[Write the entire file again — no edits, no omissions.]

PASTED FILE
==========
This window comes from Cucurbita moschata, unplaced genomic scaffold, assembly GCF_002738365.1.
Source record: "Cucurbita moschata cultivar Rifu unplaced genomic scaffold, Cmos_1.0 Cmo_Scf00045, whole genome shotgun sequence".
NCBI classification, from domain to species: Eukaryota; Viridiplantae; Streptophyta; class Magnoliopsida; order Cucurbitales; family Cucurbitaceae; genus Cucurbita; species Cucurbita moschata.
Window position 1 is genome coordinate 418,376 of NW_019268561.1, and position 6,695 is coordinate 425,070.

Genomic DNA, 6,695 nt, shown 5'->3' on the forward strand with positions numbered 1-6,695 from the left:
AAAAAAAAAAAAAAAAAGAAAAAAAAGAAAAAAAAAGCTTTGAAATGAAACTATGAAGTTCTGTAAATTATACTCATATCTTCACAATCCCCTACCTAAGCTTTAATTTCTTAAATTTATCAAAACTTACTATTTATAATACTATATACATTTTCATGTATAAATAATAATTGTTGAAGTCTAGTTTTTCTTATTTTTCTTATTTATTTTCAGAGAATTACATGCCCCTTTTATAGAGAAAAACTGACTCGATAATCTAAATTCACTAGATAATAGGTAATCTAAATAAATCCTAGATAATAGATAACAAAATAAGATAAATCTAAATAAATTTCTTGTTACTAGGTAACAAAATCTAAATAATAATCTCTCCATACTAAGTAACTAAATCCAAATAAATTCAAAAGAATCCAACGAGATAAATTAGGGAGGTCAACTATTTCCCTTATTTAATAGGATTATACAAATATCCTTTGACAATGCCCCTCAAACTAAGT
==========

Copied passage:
This window comes from Cucurbita moschata, unplaced genomic scaffold, assembly GCF_002738365.1.
Source record: "Cucurbita moschata cultivar Rifu unplaced genomic scaffold, Cmos_1.0 Cmo_Scf00045, whole genome shotgun sequence".
NCBI classification, from domain to species: Eukaryota; Viridiplantae; Streptophyta; class Magnoliopsida; order Cucurbitales; family Cucurbitaceae; genus Cucurbita; species Cucurbita moschata.
Window position 1 is genome coordinate 418,376 of NW_019268561.1, and position 6,695 is coordinate 425,070.

Genomic DNA, 6,695 nt, shown 5'->3' on the forward strand with positions numbered 1-6,695 from the left:
AAAAAAAAAAAAAAAAAGAAAAAAAAGAAAAAAAAAGCTTTGAAATGAAACTATGAAGTTCTGTAAATTATACTCATATCTTCACAATCCCCTACCTAAGCTTTAATTTCTTAAATTTATCAAAACTTACTATTTATAATACTATATACATTTTCATGTATAAATAATAATTGTTGAAGTCTAGTTTTTCTTATTTTTCTTATTTATTTTCAGAGAATTACATGCCCCTTTTATAGAGAAAAACTGACTCGATAATCTAAATTCACTAGATAATAGGTAATCTAAATAAATCCTAGATAATAGATAACAAAATAAGATAAATCTAAATAAATTTCTTGTTACTAGGTAACAAAATCTAAATAATAATCTCTCCATACTAAGTAACTAAATCCAAATAAATTCAAAAGAATCCAACGAGATAAATTAGGGAGGTCAACTATTTCCCTTATTTAATAGGATTATACAAATATCCTTTGACAATGCCCCTCAAACTAAGT